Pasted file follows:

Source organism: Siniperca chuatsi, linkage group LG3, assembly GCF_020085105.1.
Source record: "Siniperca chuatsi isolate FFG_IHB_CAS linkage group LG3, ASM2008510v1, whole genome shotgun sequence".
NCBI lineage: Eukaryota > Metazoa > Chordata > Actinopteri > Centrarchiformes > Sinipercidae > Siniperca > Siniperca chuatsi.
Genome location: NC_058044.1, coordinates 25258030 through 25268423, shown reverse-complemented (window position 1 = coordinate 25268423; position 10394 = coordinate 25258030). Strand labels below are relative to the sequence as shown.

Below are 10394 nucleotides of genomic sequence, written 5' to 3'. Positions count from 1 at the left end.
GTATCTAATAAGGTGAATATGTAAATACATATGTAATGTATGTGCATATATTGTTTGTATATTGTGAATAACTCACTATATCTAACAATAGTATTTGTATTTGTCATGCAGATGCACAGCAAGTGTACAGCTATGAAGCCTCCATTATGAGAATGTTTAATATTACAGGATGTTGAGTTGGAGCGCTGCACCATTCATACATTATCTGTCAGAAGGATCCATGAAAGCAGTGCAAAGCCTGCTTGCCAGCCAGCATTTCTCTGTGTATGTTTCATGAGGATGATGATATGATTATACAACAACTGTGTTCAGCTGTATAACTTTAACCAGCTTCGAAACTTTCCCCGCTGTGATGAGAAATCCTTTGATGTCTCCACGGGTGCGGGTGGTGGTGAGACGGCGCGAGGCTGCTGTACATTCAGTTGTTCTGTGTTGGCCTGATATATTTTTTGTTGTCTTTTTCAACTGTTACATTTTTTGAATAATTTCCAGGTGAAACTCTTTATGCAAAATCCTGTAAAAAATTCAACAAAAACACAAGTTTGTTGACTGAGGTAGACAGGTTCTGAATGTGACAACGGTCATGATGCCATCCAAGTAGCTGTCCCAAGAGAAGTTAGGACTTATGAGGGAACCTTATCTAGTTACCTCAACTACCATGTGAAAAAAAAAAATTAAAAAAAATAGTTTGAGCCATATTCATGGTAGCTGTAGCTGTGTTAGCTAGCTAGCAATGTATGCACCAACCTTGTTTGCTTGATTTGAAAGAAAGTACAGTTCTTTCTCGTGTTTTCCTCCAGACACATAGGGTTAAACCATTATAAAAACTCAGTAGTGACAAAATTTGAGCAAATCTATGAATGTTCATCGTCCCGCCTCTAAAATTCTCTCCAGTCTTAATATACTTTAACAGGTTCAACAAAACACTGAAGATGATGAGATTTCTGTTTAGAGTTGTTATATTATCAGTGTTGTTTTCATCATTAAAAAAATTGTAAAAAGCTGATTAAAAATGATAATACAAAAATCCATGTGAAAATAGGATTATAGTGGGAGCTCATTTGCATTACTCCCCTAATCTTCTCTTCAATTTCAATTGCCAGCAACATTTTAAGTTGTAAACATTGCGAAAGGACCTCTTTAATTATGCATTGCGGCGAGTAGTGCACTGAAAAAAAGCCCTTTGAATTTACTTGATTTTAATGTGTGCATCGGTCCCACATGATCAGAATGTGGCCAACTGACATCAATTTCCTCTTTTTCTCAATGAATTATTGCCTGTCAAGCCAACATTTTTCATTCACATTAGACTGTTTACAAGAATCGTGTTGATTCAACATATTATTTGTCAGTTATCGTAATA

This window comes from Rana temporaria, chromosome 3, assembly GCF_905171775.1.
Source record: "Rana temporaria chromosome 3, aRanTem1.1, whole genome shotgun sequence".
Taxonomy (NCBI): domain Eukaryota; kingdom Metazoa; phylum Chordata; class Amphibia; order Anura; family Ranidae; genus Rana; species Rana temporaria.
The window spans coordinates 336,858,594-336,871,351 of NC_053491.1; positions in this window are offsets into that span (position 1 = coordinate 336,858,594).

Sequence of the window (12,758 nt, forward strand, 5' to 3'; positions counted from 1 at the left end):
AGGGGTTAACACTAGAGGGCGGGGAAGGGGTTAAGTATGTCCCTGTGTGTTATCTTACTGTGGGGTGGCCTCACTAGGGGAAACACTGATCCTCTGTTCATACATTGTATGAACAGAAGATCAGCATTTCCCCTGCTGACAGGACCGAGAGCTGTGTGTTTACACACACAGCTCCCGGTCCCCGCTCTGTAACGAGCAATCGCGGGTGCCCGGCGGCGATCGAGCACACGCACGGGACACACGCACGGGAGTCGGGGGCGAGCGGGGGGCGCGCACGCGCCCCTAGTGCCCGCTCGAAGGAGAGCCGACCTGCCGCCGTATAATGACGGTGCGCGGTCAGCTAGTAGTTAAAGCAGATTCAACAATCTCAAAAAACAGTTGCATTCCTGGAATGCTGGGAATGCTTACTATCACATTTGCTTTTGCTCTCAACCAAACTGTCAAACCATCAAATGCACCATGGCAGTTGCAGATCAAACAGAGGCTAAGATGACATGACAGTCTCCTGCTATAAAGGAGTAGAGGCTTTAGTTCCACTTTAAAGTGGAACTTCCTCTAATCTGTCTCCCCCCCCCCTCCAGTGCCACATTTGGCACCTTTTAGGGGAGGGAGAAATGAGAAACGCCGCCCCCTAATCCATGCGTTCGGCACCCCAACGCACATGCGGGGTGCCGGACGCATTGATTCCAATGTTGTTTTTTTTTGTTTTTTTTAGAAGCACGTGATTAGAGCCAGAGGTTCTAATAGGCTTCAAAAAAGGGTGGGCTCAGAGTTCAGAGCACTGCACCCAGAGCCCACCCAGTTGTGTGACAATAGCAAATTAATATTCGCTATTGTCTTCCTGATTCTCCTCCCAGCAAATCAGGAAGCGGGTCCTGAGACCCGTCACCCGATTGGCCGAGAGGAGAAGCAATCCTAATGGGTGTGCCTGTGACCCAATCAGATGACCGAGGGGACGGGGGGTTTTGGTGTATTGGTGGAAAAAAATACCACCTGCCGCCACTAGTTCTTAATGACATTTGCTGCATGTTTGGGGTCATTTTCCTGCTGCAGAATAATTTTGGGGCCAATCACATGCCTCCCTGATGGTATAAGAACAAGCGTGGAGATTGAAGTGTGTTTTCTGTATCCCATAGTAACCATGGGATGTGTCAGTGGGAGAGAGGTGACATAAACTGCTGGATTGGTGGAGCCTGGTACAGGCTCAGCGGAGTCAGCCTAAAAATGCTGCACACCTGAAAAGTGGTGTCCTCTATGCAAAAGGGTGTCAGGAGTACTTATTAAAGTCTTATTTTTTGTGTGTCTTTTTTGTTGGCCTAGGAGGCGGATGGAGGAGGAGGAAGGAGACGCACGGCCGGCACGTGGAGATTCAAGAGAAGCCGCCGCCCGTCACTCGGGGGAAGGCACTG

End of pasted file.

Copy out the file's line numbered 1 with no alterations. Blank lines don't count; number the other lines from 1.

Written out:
Source organism: Siniperca chuatsi, linkage group LG3, assembly GCF_020085105.1.